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Adolescents With Migraine Benefit from Combination Medication

Adolescents who suffer from migraine may find relief with a combination of sumatriptan and naproxen sodium (suma/nap), according to a study published online last month in Pediatrics.

Researchers studied 600 teens, ages 12 to 17, who experienced two to eight migraine attacks per month for at least six months. The first migraine during the study period was treated with a placebo. If the pain persisted two hours later, the teens were assigned to a placebo group or to a group receiving different doses of suma/nap: 10/60 mg, 30/180 mg or 85/500 mg. Researchers then evaluated who was pain-free two hours later.

All subjects who received active medication benefited, with similar two-hour pain-free results. In the 10/60 mg group, 29% were pain-free, compared with 27% in the 30/180 mg group, 24% in the 85/500 mg group and 10% in the placebo group.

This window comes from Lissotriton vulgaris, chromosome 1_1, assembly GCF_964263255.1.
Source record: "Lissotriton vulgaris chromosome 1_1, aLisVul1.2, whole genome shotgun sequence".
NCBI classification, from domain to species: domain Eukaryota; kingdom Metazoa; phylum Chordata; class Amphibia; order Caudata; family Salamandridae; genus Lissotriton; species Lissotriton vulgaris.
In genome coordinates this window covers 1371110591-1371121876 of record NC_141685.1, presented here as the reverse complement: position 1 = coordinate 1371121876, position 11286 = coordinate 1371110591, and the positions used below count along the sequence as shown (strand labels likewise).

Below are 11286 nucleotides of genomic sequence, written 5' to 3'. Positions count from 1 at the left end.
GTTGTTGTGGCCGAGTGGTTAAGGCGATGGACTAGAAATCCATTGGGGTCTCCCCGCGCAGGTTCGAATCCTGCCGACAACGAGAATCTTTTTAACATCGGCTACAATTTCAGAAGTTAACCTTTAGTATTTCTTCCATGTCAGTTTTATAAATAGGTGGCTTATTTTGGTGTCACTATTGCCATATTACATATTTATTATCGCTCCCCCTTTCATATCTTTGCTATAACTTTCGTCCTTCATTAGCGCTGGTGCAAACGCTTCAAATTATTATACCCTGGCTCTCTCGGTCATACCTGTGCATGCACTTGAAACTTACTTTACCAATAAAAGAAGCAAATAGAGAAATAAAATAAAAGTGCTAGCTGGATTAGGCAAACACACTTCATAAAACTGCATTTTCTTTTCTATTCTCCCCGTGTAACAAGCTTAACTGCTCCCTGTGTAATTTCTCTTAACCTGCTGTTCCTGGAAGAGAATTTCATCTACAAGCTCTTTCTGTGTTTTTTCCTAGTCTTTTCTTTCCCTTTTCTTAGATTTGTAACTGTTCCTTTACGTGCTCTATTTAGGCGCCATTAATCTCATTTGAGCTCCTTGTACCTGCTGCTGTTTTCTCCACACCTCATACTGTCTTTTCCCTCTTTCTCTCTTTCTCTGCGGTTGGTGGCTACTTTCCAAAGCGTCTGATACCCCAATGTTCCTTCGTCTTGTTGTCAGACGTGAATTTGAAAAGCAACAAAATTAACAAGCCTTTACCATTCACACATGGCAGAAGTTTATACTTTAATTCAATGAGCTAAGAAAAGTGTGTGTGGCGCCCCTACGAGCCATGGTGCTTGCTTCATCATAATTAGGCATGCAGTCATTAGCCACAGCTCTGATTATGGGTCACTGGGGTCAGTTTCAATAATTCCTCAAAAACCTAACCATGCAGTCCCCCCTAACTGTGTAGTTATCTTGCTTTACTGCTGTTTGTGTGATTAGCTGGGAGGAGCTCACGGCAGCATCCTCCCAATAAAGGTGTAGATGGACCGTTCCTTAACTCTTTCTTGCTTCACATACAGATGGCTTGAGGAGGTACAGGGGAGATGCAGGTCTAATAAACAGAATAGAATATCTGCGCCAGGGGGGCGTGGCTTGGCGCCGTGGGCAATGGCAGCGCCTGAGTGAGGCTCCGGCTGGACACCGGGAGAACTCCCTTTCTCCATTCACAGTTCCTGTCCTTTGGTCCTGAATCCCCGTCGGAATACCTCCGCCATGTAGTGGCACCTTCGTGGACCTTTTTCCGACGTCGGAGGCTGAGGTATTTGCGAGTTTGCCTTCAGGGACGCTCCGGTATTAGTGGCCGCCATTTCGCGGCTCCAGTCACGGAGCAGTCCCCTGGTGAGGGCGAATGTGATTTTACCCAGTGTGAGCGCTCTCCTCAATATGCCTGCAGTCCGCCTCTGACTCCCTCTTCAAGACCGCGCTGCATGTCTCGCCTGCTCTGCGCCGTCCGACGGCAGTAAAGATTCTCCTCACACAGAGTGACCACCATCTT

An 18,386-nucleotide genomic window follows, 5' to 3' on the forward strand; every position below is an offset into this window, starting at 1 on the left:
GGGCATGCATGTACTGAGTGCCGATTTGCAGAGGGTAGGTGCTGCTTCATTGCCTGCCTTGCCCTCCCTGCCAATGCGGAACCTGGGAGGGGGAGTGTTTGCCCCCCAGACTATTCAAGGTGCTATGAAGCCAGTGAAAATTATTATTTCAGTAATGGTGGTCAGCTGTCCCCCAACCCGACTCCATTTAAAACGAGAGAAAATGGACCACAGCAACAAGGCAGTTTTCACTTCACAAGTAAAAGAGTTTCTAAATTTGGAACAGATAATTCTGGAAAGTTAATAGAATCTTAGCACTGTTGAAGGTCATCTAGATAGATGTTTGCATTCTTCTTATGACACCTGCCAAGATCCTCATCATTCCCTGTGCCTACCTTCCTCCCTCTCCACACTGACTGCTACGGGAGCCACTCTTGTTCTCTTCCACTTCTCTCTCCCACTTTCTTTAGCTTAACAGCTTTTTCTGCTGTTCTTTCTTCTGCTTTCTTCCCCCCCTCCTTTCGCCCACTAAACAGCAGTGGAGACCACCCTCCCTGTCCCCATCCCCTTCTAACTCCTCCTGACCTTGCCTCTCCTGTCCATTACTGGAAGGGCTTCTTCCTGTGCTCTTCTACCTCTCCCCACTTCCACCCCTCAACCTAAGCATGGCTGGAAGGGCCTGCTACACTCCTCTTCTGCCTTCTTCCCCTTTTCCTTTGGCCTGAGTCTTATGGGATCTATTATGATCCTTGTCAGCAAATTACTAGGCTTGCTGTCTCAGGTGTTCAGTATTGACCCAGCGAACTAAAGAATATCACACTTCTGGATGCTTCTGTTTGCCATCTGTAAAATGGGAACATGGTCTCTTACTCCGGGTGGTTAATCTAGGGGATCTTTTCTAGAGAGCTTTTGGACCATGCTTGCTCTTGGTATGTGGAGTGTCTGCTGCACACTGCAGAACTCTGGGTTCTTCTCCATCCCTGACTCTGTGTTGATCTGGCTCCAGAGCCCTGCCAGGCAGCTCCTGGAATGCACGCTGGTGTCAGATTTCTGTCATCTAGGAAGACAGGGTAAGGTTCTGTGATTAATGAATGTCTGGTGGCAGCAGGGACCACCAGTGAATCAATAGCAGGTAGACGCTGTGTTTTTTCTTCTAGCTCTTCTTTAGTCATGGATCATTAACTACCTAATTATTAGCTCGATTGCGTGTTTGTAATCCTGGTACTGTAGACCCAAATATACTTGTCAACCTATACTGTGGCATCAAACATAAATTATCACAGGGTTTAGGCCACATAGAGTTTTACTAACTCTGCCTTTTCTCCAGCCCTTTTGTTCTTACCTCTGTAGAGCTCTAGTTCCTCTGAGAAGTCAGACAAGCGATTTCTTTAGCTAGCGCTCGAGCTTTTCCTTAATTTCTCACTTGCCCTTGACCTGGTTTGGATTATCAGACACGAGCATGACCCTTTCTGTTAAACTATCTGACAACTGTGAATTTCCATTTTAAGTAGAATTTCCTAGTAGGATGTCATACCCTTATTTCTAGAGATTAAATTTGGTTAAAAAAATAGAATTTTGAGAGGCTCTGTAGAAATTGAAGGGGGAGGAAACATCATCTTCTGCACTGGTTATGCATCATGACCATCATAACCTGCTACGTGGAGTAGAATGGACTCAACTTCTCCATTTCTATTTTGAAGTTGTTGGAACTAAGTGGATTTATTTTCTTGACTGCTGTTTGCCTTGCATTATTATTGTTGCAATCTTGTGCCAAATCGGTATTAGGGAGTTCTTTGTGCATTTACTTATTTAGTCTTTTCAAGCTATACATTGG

“All doses of suma/nap were well tolerated, providing similarly effective acute treatment of adolescent migraine pain and associated symptoms, as compared with placebo,” the authors wrote.

Note: Several of the researchers disclosed financial ties to pharmaceutical companies, including lead author Frederick J. Derosier, DO, from GlaxoSmithKline in Research Triangle Park, North Carolina. GlaxoSmithKline funded the study and manufactures sumatriptan and naproxen sodium.

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